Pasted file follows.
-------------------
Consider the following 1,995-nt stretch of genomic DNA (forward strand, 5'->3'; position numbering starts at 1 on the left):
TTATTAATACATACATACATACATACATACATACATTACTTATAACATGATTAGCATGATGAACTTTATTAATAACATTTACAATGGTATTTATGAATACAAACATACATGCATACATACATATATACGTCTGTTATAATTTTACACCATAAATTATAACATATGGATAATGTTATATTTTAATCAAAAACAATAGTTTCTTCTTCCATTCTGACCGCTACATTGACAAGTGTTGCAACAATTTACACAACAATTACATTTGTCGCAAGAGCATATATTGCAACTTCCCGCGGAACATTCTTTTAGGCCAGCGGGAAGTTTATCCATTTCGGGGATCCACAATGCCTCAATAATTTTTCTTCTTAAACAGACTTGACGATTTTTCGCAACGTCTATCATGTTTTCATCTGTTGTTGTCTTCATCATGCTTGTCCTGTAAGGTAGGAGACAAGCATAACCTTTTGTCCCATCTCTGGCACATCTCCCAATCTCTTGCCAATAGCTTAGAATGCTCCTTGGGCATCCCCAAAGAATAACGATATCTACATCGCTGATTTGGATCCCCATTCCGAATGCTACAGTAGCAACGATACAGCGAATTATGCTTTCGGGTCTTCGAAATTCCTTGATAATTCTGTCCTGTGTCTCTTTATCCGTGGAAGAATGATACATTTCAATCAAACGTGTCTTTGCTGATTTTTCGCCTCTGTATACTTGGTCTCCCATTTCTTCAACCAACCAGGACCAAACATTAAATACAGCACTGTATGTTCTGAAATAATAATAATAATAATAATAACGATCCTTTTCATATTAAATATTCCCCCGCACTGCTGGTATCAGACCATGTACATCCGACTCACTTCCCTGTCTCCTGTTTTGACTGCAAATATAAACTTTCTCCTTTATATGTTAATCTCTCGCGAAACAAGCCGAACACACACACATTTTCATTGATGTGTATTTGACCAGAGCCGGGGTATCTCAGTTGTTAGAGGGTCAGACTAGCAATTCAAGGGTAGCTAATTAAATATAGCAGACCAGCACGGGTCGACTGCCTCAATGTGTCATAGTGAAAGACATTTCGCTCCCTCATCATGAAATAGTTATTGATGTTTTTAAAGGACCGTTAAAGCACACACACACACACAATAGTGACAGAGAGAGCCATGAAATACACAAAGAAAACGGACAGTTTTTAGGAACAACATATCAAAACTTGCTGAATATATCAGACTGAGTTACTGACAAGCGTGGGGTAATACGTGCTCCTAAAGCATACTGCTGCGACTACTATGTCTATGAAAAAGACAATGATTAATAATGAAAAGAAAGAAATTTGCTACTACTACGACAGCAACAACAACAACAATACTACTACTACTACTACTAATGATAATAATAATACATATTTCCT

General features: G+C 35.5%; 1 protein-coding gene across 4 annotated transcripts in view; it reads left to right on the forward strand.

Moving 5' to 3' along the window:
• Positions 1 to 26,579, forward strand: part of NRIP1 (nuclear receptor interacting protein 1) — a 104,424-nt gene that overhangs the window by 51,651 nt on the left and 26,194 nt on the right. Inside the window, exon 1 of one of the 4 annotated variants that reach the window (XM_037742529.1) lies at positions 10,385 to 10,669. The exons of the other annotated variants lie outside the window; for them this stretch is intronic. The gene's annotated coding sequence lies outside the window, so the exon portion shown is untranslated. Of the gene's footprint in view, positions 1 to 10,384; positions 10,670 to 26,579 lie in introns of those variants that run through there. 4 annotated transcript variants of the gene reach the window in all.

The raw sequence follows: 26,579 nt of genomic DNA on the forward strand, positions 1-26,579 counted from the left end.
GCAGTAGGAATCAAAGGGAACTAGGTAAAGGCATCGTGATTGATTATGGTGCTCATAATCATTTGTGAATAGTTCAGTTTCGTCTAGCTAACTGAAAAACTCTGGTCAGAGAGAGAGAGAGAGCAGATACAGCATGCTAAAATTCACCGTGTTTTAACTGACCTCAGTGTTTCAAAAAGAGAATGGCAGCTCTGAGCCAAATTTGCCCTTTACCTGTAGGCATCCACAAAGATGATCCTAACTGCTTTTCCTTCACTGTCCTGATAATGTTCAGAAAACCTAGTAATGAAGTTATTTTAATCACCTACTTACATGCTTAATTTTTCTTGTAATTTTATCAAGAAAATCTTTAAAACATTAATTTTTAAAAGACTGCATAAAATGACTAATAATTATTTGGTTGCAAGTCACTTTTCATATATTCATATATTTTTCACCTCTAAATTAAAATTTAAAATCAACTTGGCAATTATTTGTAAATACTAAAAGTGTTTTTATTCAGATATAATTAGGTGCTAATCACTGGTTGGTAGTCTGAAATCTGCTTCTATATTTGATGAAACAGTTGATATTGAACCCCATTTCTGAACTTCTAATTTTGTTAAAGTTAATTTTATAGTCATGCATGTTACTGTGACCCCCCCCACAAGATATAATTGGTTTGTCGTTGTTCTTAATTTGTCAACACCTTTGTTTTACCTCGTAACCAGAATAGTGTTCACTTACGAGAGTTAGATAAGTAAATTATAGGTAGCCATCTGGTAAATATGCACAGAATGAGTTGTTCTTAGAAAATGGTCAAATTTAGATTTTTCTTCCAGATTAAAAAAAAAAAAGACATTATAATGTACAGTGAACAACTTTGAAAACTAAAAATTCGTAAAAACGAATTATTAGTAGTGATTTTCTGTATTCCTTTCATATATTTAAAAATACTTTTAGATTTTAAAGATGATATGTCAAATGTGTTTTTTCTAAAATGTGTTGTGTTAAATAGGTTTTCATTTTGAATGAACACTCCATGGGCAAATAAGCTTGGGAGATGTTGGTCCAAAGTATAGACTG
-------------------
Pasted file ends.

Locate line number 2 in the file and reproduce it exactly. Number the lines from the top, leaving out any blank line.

TTATTAATACATACATACATACATACATACATACATTACTTATAACATGATTAGCATGATGAACTTTATTAATAACATTTACAATGGTATTTATGAATACAAACATACATGCATACATACATATATACGTCTGTTATAATTTTACACCATAAATTATAACATATGGATAATGTTATATTTTAATCAAAAACAATAGTTTCTTCTTCCATTCTGACCGCTACATTGACAAGTGTTGCAACAATTTACACAACAATTACATTTGTCGCAAGAGCATATATTGCAACTTCCCGCGGAACATTCTTTTAGGCCAGCGGGAAGTTTATCCATTTCGGGGATCCACAATGCCTCAATAATTTTTCTTCTTAAACAGACTTGACGATTTTTCGCAACGTCTATCATGTTTTCATCTGTTGTTGTCTTCATCATGCTTGTCCTGTAAGGTAGGAGACAAGCATAACCTTTTGTCCCATCTCTGGCACATCTCCCAATCTCTTGCCAATAGCTTAGAATGCTCCTTGGGCATCCCCAAAGAATAACGATATCTACATCGCTGATTTGGATCCCCATTCCGAATGCTACAGTAGCAACGATACAGCGAATTATGCTTTCGGGTCTTCGAAATTCCTTGATAATTCTGTCCTGTGTCTCTTTATCCGTGGAAGAATGATACATTTCAATCAAACGTGTCTTTGCTGATTTTTCGCCTCTGTATACTTGGTCTCCCATTTCTTCAACCAACCAGGACCAAACATTAAATACAGCACTGTATGTTCTGAAATAATAATAATAATAATAATAACGATCCTTTTCATATTAAATATTCCCCCGCACTGCTGGTATCAGACCATGTACATCCGACTCACTTCCCTGTCTCCTGTTTTGACTGCAAATATAAACTTTCTCCTTTATATGTTAATCTCTCGCGAAACAAGCCGAACACACACACATTTTCATTGATGTGTATTTGACCAGAGCCGGGGTATCTCAGTTGTTAGAGGGTCAGACTAGCAATTCAAGGGTAGCTAATTAAATATAGCAGACCAGCACGGGTCGACTGCCTCAATGTGTCATAGTGAAAGACATTTCGCTCCCTCATCATGAAATAGTTATTGATGTTTTTAAAGGACCGTTAAAGCACACACACACACACAATAGTGACAGAGAGAGCCATGAAATACACAAAGAAAACGGACAGTTTTTAGGAACAACATATCAAAACTTGCTGAATATATCAGACTGAGTTACTGACAAGCGTGGGGTAATACGTGCTCCTAAAGCATACTGCTGCGACTACTATGTCTATGAAAAAGACAATGATTAATAATGAAAAGAAAGAAATTTGCTACTACTACGACAGCAACAACAACAACAATACTACTACTACTACTACTAATGATAATAATAATACATATTTCCT